Be More Active! Understanding the Differences between Mean and Sampled Representations of Variational Autoencoders

by   Lisa Bonheme, et al.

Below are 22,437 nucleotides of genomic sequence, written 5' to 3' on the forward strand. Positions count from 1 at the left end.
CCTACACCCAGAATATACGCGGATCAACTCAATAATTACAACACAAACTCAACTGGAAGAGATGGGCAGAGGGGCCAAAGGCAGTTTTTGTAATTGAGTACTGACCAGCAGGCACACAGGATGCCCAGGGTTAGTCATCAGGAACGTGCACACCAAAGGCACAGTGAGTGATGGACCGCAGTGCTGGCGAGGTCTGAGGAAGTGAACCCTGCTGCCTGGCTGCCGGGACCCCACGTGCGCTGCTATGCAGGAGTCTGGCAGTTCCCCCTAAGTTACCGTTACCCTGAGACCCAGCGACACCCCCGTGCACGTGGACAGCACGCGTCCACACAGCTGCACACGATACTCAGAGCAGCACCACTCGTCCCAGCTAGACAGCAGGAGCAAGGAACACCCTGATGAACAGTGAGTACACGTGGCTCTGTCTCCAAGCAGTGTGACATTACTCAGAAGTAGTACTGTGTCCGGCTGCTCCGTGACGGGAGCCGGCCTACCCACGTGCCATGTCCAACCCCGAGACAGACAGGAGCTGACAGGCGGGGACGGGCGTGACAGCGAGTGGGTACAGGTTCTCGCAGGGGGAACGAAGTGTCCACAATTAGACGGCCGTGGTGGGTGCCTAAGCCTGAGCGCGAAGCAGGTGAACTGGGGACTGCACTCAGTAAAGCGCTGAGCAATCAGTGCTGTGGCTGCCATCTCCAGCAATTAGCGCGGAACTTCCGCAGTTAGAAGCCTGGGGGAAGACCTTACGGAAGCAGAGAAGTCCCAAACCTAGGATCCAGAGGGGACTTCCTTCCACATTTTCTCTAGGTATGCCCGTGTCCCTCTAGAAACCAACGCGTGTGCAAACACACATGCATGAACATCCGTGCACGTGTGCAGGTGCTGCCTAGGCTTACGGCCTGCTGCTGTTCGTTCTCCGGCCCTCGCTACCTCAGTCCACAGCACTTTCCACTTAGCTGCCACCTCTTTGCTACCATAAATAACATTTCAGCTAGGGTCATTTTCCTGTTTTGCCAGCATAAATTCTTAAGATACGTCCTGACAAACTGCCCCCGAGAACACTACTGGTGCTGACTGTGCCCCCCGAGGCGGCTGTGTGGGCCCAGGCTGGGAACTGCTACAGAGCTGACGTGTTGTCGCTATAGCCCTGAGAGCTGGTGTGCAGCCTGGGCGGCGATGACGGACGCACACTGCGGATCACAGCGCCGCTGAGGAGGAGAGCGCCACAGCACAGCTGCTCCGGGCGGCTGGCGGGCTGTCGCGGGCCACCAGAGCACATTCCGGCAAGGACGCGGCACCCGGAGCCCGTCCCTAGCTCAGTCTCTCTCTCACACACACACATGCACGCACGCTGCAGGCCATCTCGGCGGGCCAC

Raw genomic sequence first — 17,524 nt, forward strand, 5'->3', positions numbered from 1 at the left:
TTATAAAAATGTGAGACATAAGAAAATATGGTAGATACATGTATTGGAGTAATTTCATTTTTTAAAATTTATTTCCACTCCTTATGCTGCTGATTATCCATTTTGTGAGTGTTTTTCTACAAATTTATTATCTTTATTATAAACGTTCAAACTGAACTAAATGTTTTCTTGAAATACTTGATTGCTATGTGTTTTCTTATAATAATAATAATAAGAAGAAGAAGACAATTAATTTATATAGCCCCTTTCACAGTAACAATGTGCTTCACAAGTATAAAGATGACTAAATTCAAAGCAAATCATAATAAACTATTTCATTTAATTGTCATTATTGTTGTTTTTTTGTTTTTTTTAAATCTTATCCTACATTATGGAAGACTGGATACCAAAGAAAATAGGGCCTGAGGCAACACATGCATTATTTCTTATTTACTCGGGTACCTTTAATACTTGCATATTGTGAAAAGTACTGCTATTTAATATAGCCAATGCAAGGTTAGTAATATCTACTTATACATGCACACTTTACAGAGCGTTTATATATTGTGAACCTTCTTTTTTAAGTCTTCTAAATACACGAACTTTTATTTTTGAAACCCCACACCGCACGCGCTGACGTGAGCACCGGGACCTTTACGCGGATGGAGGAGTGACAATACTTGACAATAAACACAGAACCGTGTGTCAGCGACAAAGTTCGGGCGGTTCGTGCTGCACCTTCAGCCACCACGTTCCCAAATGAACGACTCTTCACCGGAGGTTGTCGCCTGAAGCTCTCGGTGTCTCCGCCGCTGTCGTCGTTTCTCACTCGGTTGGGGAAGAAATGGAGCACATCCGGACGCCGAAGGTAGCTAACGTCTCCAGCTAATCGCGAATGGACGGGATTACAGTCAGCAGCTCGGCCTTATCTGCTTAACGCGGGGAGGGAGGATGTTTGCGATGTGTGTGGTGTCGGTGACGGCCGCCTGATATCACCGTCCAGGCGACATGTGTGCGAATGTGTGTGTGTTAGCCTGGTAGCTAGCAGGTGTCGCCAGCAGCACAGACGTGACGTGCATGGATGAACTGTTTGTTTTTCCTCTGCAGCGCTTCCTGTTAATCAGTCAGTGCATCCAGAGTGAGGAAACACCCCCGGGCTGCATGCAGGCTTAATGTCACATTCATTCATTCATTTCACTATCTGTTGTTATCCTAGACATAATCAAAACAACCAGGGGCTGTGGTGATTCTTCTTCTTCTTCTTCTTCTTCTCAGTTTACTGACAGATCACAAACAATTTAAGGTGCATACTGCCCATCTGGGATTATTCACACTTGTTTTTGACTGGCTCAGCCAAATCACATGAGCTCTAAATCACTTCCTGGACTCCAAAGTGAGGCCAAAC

The ability of Variational Autoencoders to learn disentangled representations has made them appealing for practical applications. However, their mean representations, which are generally used for downstream tasks, have recently been shown to be more correlated than their sampled counterpart, on which disentanglement is usually measured. In this paper, we refine this observation through the lens of selective posterior collapse, which states that only a subset of the learned representations, the active variables, is encoding useful information while the rest (the passive variables) is discarded. We first extend the existing definition, originally proposed for sampled representations, to mean representations and show that active variables are equally disentangled in both representations. Based on this new definition and the pre-trained models from disentanglement lib, we then isolate the passive variables and show that they are responsible for the discrepancies between mean and sampled representations. Specifically, passive variables exhibit high correlation scores with other variables in mean representations while being fully uncorrelated in sampled ones. We thus conclude that despite what their higher correlation might suggest, mean representations are still good candidates for downstream tasks applications. However, it may be beneficial to remove their passive variables, especially when used with models sensitive to correlated features.


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